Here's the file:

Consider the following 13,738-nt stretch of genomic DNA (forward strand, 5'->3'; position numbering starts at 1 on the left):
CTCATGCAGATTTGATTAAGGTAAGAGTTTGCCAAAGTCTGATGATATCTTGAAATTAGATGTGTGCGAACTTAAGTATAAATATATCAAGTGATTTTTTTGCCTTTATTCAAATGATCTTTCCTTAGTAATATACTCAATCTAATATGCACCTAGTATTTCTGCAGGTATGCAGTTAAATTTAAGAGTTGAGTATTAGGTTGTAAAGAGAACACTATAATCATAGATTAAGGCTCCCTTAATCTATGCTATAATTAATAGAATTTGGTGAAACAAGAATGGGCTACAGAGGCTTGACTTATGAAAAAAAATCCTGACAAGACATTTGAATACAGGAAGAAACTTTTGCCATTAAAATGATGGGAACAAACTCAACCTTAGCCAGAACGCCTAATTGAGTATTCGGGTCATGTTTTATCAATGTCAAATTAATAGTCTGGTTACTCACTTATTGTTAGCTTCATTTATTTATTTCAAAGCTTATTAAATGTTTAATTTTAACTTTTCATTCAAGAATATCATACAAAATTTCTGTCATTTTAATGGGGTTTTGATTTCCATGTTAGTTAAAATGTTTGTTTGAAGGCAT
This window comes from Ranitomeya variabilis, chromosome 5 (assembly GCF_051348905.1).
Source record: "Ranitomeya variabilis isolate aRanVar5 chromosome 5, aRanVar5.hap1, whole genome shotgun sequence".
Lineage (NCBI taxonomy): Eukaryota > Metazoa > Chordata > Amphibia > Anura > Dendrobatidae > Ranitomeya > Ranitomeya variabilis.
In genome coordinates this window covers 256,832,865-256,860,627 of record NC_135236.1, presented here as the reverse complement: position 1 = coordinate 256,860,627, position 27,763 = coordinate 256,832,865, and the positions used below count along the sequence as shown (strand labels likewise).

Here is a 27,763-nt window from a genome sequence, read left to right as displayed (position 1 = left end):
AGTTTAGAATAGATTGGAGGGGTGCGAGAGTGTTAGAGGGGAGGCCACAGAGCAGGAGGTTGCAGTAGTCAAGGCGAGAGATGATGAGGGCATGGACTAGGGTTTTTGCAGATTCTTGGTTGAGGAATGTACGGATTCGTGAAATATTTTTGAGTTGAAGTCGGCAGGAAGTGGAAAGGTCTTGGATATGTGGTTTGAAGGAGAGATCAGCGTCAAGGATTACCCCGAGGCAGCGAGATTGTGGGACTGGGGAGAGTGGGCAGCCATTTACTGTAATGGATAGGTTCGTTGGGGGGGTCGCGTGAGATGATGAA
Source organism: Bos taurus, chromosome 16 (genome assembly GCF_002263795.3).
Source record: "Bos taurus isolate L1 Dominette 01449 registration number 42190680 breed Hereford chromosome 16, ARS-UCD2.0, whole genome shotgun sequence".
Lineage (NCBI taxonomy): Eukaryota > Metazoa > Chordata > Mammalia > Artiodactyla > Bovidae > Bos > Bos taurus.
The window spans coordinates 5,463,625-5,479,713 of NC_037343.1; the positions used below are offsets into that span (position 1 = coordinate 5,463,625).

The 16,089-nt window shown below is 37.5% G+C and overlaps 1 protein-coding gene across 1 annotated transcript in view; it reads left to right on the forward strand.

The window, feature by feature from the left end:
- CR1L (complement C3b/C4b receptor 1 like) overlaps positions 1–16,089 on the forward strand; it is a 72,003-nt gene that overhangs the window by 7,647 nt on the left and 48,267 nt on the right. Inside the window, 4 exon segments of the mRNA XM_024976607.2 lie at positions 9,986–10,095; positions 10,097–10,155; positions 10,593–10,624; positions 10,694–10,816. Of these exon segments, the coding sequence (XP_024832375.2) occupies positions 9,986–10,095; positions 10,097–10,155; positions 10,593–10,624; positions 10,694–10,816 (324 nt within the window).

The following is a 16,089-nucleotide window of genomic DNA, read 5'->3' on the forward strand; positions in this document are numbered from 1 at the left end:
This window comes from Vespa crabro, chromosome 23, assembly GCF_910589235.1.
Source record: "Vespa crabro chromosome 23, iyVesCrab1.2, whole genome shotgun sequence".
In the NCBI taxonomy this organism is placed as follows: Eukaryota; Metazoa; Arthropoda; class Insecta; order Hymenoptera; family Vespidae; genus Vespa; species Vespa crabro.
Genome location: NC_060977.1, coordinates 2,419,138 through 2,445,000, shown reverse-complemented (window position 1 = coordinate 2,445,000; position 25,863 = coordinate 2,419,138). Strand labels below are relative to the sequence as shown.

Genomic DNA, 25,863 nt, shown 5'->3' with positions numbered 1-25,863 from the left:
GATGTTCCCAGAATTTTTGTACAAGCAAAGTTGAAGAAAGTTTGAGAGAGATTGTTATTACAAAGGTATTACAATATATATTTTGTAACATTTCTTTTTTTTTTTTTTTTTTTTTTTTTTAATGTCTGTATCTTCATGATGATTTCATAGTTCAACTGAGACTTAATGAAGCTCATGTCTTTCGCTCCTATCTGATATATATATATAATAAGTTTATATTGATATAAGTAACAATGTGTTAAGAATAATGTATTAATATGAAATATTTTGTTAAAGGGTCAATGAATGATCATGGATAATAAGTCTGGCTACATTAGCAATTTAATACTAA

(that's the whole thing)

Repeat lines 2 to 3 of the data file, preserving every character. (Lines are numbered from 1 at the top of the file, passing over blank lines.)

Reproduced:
CTCATGCAGATTTGATTAAGGTAAGAGTTTGCCAAAGTCTGATGATATCTTGAAATTAGATGTGTGCGAACTTAAGTATAAATATATCAAGTGATTTTTTTGCCTTTATTCAAATGATCTTTCCTTAGTAATATACTCAATCTAATATGCACCTAGTATTTCTGCAGGTATGCAGTTAAATTTAAGAGTTGAGTATTAGGTTGTAAAGAGAACACTATAATCATAGATTAAGGCTCCCTTAATCTATGCTATAATTAATAGAATTTGGTGAAACAAGAATGGGCTACAGAGGCTTGACTTATGAAAAAAAATCCTGACAAGACATTTGAATACAGGAAGAAACTTTTGCCATTAAAATGATGGGAACAAACTCAACCTTAGCCAGAACGCCTAATTGAGTATTCGGGTCATGTTTTATCAATGTCAAATTAATAGTCTGGTTACTCACTTATTGTTAGCTTCATTTATTTATTTCAAAGCTTATTAAATGTTTAATTTTAACTTTTCATTCAAGAATATCATACAAAATTTCTGTCATTTTAATGGGGTTTTGATTTCCATGTTAGTTAAAATGTTTGTTTGAAGGCAT
This window comes from Ranitomeya variabilis, chromosome 5 (assembly GCF_051348905.1).